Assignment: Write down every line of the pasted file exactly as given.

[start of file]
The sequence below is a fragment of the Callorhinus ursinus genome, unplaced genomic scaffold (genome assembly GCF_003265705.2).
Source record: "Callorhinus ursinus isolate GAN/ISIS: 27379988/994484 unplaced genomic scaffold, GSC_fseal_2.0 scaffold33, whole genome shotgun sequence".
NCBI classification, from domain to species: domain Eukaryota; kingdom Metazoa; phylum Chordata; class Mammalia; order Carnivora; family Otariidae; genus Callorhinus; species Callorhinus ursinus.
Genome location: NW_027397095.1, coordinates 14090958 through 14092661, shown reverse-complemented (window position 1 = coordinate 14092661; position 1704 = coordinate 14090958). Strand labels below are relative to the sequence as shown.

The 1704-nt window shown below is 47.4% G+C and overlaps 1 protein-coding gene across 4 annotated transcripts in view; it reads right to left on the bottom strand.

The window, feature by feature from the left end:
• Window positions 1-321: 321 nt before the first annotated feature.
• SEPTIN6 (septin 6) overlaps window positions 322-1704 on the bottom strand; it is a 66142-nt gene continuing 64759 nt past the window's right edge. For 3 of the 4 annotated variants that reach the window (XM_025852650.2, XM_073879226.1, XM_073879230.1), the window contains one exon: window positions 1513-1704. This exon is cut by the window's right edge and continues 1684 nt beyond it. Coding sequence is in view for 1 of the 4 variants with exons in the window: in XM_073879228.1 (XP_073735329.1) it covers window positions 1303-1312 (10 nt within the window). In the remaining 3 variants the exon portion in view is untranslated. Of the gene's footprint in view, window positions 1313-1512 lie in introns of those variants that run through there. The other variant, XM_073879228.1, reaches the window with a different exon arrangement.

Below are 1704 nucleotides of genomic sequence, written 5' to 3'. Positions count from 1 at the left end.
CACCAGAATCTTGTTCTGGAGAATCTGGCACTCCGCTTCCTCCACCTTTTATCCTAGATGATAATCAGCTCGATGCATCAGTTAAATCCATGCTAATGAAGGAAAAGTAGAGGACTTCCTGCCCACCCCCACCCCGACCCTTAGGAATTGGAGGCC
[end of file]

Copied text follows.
The sequence below is a fragment of the Callorhinus ursinus genome, unplaced genomic scaffold (genome assembly GCF_003265705.2).
Source record: "Callorhinus ursinus isolate GAN/ISIS: 27379988/994484 unplaced genomic scaffold, GSC_fseal_2.0 scaffold33, whole genome shotgun sequence".
NCBI classification, from domain to species: domain Eukaryota; kingdom Metazoa; phylum Chordata; class Mammalia; order Carnivora; family Otariidae; genus Callorhinus; species Callorhinus ursinus.
Genome location: NW_027397095.1, coordinates 14090958 through 14092661, shown reverse-complemented (window position 1 = coordinate 14092661; position 1704 = coordinate 14090958). Strand labels below are relative to the sequence as shown.

The 1704-nt window shown below is 47.4% G+C and overlaps 1 protein-coding gene across 4 annotated transcripts in view; it reads right to left on the bottom strand.

The window, feature by feature from the left end:
• Window positions 1-321: 321 nt before the first annotated feature.
• SEPTIN6 (septin 6) overlaps window positions 322-1704 on the bottom strand; it is a 66142-nt gene continuing 64759 nt past the window's right edge. For 3 of the 4 annotated variants that reach the window (XM_025852650.2, XM_073879226.1, XM_073879230.1), the window contains one exon: window positions 1513-1704. This exon is cut by the window's right edge and continues 1684 nt beyond it. Coding sequence is in view for 1 of the 4 variants with exons in the window: in XM_073879228.1 (XP_073735329.1) it covers window positions 1303-1312 (10 nt within the window). In the remaining 3 variants the exon portion in view is untranslated. Of the gene's footprint in view, window positions 1313-1512 lie in introns of those variants that run through there. The other variant, XM_073879228.1, reaches the window with a different exon arrangement.

Below are 1704 nucleotides of genomic sequence, written 5' to 3'. Positions count from 1 at the left end.
CACCAGAATCTTGTTCTGGAGAATCTGGCACTCCGCTTCCTCCACCTTTTATCCTAGATGATAATCAGCTCGATGCATCAGTTAAATCCATGCTAATGAAGGAAAAGTAGAGGACTTCCTGCCCACCCCCACCCCGACCCTTAGGAATTGGAGGCC